Moonlight and Rainbow
Just thought I will post some photos I took a while back. I haven’t done much with my camera in the past week mainly because I have been trying to pick up some reading and trying to catch up with my sleeping.
I thought it was easy to take photos of the moon. But as it turns out, it is harder than I originally thought. If you use the camera auto exposure setting, you will most likely get a photo that looks like the photo above. You will see the moon like a headlight of a car, it would be bright but you loose all the details. Reason? Your camera evaluates the average exposure of the field of view and decides the sky is a bit dark. Therefore it sets the exposure to capture as much light as it can from the sky. But since the moon is a much brighter light source, it will become over exposed and you will loose its details. The photo taken above with F7.1, 15s exposure and ISO100 setting using the EF 70-200 f4L lens.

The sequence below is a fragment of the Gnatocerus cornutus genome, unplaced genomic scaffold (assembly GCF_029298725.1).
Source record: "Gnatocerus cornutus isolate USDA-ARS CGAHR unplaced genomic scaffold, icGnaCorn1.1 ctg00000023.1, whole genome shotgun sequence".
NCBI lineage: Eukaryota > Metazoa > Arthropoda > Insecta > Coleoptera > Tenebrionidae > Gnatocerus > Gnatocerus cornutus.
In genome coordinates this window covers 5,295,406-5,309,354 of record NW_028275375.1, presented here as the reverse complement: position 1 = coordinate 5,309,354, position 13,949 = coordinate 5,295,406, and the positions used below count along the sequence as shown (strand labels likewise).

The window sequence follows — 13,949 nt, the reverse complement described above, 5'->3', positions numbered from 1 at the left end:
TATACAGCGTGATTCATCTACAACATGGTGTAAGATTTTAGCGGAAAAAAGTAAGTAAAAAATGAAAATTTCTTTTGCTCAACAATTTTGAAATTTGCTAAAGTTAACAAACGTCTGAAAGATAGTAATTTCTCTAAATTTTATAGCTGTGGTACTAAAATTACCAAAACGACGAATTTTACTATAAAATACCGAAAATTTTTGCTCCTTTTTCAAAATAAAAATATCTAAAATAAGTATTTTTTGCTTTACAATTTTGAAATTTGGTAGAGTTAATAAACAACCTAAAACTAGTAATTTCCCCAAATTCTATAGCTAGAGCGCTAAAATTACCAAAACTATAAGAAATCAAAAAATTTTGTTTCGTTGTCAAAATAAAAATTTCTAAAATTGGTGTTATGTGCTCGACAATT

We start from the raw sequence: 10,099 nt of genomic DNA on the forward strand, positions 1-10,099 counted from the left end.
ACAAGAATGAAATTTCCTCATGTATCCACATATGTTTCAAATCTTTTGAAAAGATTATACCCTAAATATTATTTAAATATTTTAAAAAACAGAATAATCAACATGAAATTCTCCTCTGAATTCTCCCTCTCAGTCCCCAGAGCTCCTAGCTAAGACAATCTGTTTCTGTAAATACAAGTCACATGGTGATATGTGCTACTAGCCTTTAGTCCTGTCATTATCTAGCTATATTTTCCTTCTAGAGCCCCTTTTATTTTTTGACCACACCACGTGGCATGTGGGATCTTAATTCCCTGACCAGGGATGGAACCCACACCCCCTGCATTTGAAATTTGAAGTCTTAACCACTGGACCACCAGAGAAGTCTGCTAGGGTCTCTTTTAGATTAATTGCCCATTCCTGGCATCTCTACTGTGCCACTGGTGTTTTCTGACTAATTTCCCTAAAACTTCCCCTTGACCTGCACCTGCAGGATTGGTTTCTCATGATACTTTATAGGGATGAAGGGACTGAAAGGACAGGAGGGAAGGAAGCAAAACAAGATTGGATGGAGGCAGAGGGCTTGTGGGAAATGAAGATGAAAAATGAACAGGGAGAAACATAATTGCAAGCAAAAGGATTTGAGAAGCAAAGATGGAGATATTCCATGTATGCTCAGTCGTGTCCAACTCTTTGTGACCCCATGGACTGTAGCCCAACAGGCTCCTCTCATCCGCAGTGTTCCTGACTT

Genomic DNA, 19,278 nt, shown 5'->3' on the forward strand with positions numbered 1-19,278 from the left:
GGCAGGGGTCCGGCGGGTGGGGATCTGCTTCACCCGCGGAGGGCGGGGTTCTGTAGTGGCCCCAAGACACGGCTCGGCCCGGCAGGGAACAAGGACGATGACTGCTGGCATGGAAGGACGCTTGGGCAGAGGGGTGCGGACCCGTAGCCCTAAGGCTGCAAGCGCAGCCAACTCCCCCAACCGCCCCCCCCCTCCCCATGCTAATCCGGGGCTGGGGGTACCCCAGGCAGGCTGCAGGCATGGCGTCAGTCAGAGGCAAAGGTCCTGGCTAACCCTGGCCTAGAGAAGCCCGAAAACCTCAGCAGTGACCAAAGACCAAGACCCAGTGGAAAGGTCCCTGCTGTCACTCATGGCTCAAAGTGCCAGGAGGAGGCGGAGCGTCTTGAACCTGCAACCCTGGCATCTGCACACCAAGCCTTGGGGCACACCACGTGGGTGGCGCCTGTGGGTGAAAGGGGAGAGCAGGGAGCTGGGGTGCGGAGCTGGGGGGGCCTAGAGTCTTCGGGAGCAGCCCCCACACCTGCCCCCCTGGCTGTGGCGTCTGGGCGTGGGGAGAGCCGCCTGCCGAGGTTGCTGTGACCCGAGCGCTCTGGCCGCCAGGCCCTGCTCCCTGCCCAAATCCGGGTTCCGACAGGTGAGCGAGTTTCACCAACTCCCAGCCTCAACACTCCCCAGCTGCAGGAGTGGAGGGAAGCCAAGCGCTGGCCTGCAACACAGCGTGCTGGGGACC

It might be better to switch the camera to manual mode and start experimenting with the shutter speed and aperture settings. After playing around a bit, I got the above photo. As you see, the sky appears to be totally dark and the clouds around the moon disappear. I get much better detail of the moon surface and the over exposure “light flooding” around the moon is gone. The photo was taken with F7.1, 1/100s exposure and ISO100 setting using the EF 70-200 f4L lens. What a difference from 15 seconds to 1/100 seconds! The first photo was overexposed by 1,500 times!
On a different day, we had some rain and some sun. And when you mix them together, you get rainbows! It was a big rainbow and the photo does not do justice of how awesome it looked. There was actually a second one in parallel to its right. This photo was taken with F13.0, 1/250s and ISO800 setting using the EF-S 10-22mm f3.5 lens.
Ok that’s it for today, got to get some sleep, too.
Leave a ReplyWant to join the discussion?
Feel free to contribute!